Journal: What Voters Want

10 Transnational Crime, 11 Society, Civil Society, Reform
Webster Griffin Tarpley

In a depression, voters want populism.  If they can find potent New Deal economic populism, they will vote for it every time, as US elections between 1932 and 1944 show without a shadow of a doubt.  But if they do not find economic populism, they can easily fall prey to the cynical demagogy of cultural populism.  That is what has happened in Massachusetts.

The only way to be an economic populist is the shift the cost of the world economic depression and the tax burden generally onto Wall Street financial interests, that is to say onto the malefactors of great wealth who created this crisis in the first place.  That is the recipe for winning elections in a depression.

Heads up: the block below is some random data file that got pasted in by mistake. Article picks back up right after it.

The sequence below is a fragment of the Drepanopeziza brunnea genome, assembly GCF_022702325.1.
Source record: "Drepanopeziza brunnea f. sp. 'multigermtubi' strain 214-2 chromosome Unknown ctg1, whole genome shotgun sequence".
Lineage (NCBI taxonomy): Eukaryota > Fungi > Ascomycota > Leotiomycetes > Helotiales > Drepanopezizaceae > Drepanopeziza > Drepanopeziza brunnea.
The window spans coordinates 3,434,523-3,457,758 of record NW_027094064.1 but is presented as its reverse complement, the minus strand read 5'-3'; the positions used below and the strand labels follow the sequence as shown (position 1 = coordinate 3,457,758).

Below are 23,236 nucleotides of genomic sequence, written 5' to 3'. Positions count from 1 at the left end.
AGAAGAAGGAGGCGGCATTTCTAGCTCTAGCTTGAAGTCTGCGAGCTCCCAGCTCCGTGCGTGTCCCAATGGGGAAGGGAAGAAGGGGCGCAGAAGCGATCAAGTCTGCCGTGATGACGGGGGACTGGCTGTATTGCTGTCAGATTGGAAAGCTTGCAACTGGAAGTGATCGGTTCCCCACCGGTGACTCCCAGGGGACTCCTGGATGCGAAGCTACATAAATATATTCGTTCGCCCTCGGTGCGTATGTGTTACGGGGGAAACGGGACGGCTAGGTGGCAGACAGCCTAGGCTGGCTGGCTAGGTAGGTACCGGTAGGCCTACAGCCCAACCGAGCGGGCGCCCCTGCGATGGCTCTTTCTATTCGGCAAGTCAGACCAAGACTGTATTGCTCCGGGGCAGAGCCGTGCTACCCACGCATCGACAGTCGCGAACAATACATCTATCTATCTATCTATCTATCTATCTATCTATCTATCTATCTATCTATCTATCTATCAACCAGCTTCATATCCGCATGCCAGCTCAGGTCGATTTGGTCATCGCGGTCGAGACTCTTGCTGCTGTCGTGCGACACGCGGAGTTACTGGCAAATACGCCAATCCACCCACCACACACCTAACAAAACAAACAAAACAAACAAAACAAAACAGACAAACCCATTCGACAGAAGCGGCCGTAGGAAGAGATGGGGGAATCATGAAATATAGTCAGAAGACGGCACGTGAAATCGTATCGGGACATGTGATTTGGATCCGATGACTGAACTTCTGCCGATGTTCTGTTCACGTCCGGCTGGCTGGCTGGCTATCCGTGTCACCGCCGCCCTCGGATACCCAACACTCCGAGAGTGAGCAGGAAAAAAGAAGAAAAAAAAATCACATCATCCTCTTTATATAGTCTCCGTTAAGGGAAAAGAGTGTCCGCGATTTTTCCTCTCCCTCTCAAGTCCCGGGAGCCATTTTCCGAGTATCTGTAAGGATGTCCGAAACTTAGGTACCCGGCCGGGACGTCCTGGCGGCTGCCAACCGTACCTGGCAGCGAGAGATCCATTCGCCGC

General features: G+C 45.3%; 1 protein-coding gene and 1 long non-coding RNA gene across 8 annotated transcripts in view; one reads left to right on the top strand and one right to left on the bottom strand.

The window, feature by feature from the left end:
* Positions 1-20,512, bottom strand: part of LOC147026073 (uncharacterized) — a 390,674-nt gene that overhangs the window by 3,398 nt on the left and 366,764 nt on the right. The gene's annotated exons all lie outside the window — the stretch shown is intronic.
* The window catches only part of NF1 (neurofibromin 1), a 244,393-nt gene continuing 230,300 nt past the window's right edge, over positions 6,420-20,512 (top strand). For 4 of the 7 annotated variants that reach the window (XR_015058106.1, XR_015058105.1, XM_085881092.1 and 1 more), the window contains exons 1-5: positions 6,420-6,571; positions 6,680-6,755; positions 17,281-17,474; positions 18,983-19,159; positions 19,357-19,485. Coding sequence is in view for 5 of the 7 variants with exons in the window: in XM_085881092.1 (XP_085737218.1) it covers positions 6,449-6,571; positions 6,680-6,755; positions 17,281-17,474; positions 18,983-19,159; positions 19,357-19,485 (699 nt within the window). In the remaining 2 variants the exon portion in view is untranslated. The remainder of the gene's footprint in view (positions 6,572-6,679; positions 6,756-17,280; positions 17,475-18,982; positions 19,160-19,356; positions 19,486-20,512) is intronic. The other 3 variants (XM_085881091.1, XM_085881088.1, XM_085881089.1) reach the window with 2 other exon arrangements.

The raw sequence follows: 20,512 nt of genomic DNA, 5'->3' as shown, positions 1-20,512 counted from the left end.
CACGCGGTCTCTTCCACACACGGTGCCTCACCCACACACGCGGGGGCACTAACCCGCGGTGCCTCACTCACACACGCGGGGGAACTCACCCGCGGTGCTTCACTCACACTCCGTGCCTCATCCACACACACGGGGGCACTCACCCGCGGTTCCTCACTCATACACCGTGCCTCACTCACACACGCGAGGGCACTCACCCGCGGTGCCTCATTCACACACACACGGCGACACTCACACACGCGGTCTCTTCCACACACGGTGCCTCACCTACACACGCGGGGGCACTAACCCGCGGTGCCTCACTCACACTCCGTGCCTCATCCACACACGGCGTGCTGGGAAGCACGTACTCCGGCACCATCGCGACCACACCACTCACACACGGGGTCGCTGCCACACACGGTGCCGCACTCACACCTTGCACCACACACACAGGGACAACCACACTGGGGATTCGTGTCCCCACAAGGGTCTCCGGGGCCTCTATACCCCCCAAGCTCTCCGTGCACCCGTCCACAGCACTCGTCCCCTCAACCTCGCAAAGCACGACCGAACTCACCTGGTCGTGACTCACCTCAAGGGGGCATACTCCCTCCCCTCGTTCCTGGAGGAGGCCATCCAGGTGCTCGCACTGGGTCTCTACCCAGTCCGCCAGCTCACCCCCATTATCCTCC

Most Democrats appear to be too far gone on the road to plutocracy to learn that lesson.  It therefore may well be time to create a new party to represent the one major political current in American life which is not represented by either of the two big parties of the day.  In other words, we desperately need, one way or another, a New Deal economic populist party to lead this country and much of the world out of the world economic depression.

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